Does participation lead citizens of new democracies to invest or disinvest in democracy?

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Copyright © 2008, University of Michigan. All rights reserved.


How does mass participation affect political culture in countries undergoing political transition? Distrusting Democrats examines the consequences of citizen involvement in Uganda, one of a growing number of countries employing the participatory model of constitutional reform. Contrary to predictions, author Devra Moehler finds that participation contributes to the creation of "distrusting democrats": citizens who are democratic in their attitudes, but suspicious of their governmental institutions in practice. Moehler argues that participation in developing democracies gives citizens new tools with which to evaluate their imperfectly-performing institutions. Participation raises democratic expectations and alerts citizens to existing democratic deficits. The general implications for constitution-building countries are clear: short-term risks of disillusionment and instability; and long-term advantages from a more sophisticated citizenry capable of monitoring leaders and promoting political development.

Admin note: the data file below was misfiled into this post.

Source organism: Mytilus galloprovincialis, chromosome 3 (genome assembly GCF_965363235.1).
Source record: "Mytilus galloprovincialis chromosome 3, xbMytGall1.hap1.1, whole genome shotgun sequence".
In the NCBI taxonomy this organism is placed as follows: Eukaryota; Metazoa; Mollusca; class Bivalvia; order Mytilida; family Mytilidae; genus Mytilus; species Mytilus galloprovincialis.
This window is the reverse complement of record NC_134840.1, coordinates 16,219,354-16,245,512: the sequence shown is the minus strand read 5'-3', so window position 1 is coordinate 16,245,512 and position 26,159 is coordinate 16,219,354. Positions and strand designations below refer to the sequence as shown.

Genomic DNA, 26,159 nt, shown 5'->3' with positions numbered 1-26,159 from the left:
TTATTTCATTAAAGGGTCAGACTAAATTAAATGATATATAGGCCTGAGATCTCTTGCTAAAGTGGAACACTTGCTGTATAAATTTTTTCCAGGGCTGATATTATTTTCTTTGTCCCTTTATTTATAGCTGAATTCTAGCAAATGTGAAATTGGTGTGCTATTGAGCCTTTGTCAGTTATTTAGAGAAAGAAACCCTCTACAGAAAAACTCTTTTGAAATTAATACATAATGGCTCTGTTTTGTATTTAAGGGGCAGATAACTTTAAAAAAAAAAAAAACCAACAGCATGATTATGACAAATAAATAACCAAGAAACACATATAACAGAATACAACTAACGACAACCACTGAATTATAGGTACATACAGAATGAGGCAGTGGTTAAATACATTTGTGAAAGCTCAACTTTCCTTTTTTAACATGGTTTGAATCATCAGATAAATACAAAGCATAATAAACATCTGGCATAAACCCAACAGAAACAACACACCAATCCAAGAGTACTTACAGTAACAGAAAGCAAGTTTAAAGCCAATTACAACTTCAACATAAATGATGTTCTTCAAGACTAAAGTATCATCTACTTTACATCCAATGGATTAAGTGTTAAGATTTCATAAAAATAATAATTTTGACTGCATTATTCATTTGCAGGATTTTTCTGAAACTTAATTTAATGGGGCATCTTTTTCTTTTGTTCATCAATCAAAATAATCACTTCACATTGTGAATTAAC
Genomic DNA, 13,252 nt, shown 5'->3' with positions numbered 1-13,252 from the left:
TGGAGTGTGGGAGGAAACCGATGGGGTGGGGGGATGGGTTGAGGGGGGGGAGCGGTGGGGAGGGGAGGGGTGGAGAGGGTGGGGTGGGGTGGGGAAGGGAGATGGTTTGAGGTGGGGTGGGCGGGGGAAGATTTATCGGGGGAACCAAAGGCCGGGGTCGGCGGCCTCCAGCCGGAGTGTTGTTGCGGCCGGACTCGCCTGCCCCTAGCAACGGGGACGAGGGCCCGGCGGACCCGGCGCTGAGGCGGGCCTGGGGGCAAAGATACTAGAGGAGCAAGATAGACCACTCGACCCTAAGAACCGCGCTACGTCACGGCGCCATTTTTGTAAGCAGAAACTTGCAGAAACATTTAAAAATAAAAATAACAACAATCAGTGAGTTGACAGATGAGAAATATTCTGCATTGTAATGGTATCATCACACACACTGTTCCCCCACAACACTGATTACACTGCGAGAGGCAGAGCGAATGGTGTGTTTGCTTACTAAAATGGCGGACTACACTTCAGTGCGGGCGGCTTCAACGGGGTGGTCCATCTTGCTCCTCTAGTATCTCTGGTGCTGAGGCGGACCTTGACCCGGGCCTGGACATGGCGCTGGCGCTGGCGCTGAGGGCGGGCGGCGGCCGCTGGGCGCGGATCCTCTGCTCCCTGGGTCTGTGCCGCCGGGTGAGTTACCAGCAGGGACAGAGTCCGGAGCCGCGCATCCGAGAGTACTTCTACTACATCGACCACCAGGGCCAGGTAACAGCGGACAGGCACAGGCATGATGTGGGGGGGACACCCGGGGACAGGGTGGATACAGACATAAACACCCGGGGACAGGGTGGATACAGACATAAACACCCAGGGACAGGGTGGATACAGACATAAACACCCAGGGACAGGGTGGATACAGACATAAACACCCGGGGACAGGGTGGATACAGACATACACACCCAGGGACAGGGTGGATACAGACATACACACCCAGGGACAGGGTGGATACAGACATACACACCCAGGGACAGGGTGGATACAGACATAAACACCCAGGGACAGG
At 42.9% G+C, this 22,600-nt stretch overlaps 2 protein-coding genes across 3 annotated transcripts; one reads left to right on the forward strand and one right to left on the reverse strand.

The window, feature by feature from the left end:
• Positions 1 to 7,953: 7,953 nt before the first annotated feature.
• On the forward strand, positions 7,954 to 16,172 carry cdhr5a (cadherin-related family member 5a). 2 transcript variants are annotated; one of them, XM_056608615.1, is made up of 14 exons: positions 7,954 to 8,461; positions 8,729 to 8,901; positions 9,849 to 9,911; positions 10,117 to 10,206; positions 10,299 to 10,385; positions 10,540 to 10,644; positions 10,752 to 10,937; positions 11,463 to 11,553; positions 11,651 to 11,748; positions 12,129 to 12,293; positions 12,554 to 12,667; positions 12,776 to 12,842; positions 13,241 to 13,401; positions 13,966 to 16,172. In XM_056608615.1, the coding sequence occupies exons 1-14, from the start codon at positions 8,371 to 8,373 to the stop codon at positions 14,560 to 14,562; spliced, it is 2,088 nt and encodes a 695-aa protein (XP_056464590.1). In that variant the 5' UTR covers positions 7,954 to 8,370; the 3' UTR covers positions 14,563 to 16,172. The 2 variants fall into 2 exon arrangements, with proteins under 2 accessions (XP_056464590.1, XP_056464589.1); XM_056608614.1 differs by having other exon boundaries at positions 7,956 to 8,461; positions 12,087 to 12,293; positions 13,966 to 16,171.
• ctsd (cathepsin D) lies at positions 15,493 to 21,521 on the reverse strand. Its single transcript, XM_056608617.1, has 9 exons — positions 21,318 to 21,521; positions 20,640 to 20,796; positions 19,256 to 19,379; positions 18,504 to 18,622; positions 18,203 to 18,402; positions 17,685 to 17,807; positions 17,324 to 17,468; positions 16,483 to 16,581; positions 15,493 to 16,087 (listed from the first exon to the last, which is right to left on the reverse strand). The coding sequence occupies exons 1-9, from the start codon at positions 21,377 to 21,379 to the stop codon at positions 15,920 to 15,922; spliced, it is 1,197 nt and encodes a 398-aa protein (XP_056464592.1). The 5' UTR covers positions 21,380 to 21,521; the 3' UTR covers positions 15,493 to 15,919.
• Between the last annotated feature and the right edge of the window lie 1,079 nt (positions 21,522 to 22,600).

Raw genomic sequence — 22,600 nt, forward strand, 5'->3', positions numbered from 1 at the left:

Moehler's analysis is based on in-depth interviews, archival research, and a national random-sample survey of 820 Ugandan citizens.

"A gem. This book shows that political participation breeds critical citizenship. A timely reminder that successful democratization must be homegrown."
---Michael Bratton, University Distinguished Professor, Michigan State University

"Moehler draws on extensive original data to make a novel argument about the impact of political participation on democratic attitudes."
---Daniel N. Posner, Associate Professor of Political Science and Director of the UCLA Global Fellows Program, University of California, Los Angeles

Devra C. Moehler is Assistant Professor at University of Pennsylvania and a 2006-7 Scholar at the Harvard Academy for International and Area Studies.

Visit Devra Moehler's website